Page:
At present, inflexible national tariffs can therefore incentivise secondary care providers to retain simpler care episodes in-house, because the tariff payments for such care are greater than the actual cost of care. In practice, this creates a perverse financial incentive for secondary providers not to move care out into the community, even where it is safe and efficient to do so. 

    We therefore strongly welcome the prospect of more local flexibility in setting tariffs. Any new rules and associated guidance should be framed so as to encourage the transfer of care episodes from secondary to primary care where this is clinically appropriate and in patients’ interests, while also ensuring that primary and secondary providers are paid the right amount for the care they provide. In particular, all care episodes must be priced realistically in a way that recognises variations in complexity and in the settings in which care can safely be provided, and drives provision of care in the most appropriate location for the patient.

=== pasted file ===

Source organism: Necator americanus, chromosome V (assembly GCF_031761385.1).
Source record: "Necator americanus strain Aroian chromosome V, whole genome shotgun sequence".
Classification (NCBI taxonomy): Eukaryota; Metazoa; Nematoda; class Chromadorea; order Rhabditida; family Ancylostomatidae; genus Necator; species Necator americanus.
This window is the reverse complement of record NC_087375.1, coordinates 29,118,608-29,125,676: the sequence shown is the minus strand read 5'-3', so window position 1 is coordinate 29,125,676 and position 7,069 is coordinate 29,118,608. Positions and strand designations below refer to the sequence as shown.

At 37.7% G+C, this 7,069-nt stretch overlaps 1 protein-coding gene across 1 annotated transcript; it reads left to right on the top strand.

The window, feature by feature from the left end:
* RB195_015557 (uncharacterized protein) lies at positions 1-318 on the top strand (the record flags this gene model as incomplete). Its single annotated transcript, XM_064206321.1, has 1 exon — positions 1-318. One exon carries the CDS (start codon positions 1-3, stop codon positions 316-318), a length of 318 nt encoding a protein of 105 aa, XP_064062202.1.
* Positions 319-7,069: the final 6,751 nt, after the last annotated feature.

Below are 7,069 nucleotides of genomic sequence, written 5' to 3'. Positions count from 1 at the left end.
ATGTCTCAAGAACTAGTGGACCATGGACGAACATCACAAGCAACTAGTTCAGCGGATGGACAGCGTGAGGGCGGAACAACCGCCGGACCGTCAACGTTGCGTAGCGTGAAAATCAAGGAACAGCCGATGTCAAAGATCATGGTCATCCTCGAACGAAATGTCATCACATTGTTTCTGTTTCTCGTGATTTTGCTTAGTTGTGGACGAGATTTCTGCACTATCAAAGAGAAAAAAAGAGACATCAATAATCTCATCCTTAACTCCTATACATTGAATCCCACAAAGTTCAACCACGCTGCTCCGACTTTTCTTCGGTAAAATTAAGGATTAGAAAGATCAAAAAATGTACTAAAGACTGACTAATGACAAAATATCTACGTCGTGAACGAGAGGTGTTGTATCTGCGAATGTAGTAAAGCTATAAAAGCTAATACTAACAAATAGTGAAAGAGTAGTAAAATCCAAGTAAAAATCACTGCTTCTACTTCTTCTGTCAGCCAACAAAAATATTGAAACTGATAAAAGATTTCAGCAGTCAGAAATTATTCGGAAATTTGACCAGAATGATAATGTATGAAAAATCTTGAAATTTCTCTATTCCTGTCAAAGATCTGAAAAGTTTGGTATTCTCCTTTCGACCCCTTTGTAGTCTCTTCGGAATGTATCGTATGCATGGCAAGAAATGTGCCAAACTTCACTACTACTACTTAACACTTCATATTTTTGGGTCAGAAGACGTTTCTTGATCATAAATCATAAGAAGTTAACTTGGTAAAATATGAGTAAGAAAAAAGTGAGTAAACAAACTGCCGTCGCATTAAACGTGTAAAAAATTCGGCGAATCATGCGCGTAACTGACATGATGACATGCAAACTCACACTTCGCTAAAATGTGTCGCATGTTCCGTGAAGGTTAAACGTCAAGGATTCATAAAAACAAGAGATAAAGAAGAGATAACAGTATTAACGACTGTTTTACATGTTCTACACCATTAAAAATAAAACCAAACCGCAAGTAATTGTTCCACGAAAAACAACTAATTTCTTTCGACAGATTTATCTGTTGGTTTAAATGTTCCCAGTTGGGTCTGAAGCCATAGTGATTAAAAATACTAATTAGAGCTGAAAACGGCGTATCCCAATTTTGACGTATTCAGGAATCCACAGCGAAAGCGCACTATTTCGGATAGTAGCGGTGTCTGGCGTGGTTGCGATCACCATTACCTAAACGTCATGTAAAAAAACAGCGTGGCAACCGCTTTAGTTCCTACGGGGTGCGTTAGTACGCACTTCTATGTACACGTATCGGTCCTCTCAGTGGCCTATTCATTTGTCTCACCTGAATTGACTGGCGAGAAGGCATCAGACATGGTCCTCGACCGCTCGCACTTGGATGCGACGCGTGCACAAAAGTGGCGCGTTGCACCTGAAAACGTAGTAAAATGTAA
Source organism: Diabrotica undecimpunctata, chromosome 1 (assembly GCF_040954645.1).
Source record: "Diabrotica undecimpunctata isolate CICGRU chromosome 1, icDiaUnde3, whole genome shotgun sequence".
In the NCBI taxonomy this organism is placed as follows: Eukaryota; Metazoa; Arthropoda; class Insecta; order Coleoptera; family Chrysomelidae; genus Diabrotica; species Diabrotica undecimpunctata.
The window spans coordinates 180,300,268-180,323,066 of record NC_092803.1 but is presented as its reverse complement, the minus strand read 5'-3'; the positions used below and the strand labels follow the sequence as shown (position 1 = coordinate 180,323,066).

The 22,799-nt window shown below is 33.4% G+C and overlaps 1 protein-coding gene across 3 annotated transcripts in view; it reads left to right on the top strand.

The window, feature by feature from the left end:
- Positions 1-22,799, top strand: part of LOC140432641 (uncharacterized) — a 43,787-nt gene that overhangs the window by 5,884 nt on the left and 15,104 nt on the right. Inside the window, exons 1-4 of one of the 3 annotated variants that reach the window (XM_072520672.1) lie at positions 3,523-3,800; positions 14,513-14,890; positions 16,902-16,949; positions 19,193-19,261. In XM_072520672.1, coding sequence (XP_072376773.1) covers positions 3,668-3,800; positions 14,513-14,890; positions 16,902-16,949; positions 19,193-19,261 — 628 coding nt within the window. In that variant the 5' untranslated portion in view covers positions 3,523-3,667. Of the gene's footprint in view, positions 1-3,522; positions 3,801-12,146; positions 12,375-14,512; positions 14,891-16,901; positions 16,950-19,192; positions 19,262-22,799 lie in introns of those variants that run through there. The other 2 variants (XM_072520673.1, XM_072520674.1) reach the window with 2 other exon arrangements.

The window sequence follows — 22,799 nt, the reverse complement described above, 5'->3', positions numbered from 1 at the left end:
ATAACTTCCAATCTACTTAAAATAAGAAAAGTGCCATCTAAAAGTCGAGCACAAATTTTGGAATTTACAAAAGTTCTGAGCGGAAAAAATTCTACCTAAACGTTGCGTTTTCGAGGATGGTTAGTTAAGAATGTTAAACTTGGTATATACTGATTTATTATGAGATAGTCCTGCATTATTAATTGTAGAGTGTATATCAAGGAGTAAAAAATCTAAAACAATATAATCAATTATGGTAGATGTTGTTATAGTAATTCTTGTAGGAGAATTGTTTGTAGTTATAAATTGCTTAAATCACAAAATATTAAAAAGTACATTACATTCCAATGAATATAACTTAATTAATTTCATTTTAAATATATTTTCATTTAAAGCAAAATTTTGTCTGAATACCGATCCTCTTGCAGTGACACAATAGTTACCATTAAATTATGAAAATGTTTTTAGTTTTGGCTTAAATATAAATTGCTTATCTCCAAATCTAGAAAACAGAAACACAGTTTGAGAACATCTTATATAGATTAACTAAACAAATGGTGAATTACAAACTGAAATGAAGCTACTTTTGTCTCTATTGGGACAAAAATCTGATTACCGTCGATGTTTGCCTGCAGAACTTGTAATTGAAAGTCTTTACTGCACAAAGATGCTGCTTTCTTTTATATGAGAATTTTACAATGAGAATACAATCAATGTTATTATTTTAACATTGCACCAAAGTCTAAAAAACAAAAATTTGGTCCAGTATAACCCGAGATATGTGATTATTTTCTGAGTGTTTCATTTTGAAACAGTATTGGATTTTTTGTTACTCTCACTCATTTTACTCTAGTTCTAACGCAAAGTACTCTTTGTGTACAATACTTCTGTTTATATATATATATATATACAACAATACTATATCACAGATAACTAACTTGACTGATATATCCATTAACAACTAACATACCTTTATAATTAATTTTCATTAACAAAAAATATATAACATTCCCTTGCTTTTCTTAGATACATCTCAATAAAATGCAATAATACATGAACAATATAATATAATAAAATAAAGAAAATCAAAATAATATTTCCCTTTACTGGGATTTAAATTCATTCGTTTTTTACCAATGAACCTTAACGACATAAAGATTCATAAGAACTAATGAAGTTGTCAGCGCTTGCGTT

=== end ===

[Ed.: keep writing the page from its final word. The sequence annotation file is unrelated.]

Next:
Commissioners should ensure that tariffs for eye care services across secondary and primary care are set on the basis of evidence and information from the relevant care delivery setting. A reduction or increase in the hospital eye service tariff for specific types of episode, following these reforms, should not automatically influence the equivalent community tariff.